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The generational challenge and opportunity FI leaders must act on

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The generational challenge and opportunity FI leaders must act on

Financial institutions (FIs) are at a critical moment to find and act on statistically accurate data to inform their account holder roadmap, technology plans, investments, and strategy. In our 2022 Digital Banking Transformative Trends Study with The Center for Generational Kinetics, we provide data, context, and recommendations FI leaders need for their success.

This national study includes over 1,500 U.S. participants who currently have a bank account and are active in digital banking (check account balances, transfer funds, pay bills online, etc.) and is weighted to the 2020 U.S. Census for age, region, gender, and ethnicity for a very low margin of error. At a high level, this national study uncovers numerous unexpected and important insights that can be applied to FIs of all sizes, customer or membership numbers, and geographies. 

The select insights from the study shown in this blog create the context, understanding, and confidence for FI leaders at all levels to design and act on a strategy that unlocks the potential of digital banking across generations. Our last blog on this topic explored the impact of digital banking experiences today and relationships between account holders and their primary financial institutions (PFIs). Now we’ll examine the generational trends among those account holders who regularly use digital banking. 

Generational trends aren’t in regional and community financial institutions’ favor

Every generation has come of age with different banking norms, behaviors, methods, memories, habits, and expectations. Some generations remember when credit cards first came out, when using checks to pay bills via mail was normal, when ATMs first ushered in the ability to get cash without going to a teller, and so much more. Each of these advancements in banking has created a more customer-centric experience allowing for greater convenience, security, transparency, and personalization. Now comes not only digital banking, but a generation of young people who may never write a check and who think carrying cash is outdated. The impact of these different banking expectations—as well as the technology that emerging generations rely upon—is clearly impacting where emerging generations go for their banking needs. But what does this mean for the banking marketplace? So far, it’s translated to generational trends not moving in the favor of regional and community financial institutions (RCFIs).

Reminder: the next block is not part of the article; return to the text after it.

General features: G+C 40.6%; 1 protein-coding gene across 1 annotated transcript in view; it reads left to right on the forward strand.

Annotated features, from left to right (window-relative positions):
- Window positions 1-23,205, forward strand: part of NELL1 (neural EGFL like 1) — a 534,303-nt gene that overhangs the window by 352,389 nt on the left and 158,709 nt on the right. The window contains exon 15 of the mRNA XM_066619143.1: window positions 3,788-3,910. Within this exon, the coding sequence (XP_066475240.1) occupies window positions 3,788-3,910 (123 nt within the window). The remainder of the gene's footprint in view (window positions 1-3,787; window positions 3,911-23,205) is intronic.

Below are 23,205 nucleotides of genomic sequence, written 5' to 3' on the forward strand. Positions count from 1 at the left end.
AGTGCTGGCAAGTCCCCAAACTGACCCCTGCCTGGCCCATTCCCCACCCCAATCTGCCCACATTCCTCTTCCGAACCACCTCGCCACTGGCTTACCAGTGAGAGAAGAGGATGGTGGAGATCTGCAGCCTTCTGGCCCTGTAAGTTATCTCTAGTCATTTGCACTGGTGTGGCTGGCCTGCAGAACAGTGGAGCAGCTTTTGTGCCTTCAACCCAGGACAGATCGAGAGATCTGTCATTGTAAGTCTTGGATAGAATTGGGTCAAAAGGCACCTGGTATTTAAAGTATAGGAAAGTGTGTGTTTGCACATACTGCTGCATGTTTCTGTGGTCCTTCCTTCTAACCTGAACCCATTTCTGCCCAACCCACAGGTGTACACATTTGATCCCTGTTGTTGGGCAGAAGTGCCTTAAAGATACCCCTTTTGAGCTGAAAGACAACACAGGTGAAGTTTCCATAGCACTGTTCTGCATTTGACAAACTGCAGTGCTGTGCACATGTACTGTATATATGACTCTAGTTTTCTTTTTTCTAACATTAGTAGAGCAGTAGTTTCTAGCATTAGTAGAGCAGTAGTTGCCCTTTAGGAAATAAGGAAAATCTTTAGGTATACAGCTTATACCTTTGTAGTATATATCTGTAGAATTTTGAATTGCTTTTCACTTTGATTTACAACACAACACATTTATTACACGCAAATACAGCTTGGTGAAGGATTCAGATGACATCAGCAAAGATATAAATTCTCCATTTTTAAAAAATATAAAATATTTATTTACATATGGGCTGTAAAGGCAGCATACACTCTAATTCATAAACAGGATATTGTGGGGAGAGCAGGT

Our study finds that younger generations are significantly more likely to state that a neobank, big technology company, or fintech company is their primary financial provider. The study also reveals that RCFIs strongly skew toward the older generations of customers and members. For example, RCFIs over-index on Generation X and Baby Boomers. Neobanks, big tech companies, and fintechs over-index on Generation Z and Millennials.

As younger generations claim that non-traditional or upstart financial providers are their PFI, RCFIs face a clear imperative — act now or risk emerging generations initiating and building relationships with alternative financial providers.

The generational opportunity: younger account holders 

Whoever adapts to meet the needs of young consumers will attract their business, loyalty, and future growth. The good news for RCFIs is that younger generations right now are exploring and testing out different options to determine where they want to build their longer-term primary financial relationship. At the same time, these emerging generations are increasingly earning more money and entering new, more financially complex life stages. This generational, economic, and life stage emergence makes younger generations ideal for RCFIs to attract and retain by developing and implementing new solutions specifically designed to meet the needs of emerging generations. How “up for grabs” are these younger generations when it comes to their PFI?

Our study finds that a significant portion of younger generations are unsure about the future of their PFI relationship. In fact, one quarter (25 percent) of Generation Z and 21 percent of Younger Millennials don’t think or are unsure if their PFI will remain their PFI in the next year.

Securing primacy means designing and offering a great digital experience. New expectations, norms, and trends are all showing that digital banking is critical to best serving every generation of consumer. This is true across the different types of FIs. Equally as true—and potentially even more important—is that offering a great digital banking platform is not just key to winning younger generations. In fact, delivering a great digital banking experience leads to significant gains when it comes to attracting and keeping every generation. 

Our study reveals that time is of the essence when it comes to adapting to meet the digital banking expectations of every generation. Essentially, every generation wants a great digital banking solution, and the results directly correlate to key return-on-investment drivers for FIs, including greater trial, adoption, and usage of other financial products at the FI.

The insights we’ve explored so far are only a preview of the data in the full report, but one discovery is clear: digital banking now connects every generation. See more exclusive research led by Alkami in partnership with The Center for Generational Kinetics that informs the future of digital banking through a lens where every generation is valued, included, and championed. 

Download the Full Report Below.

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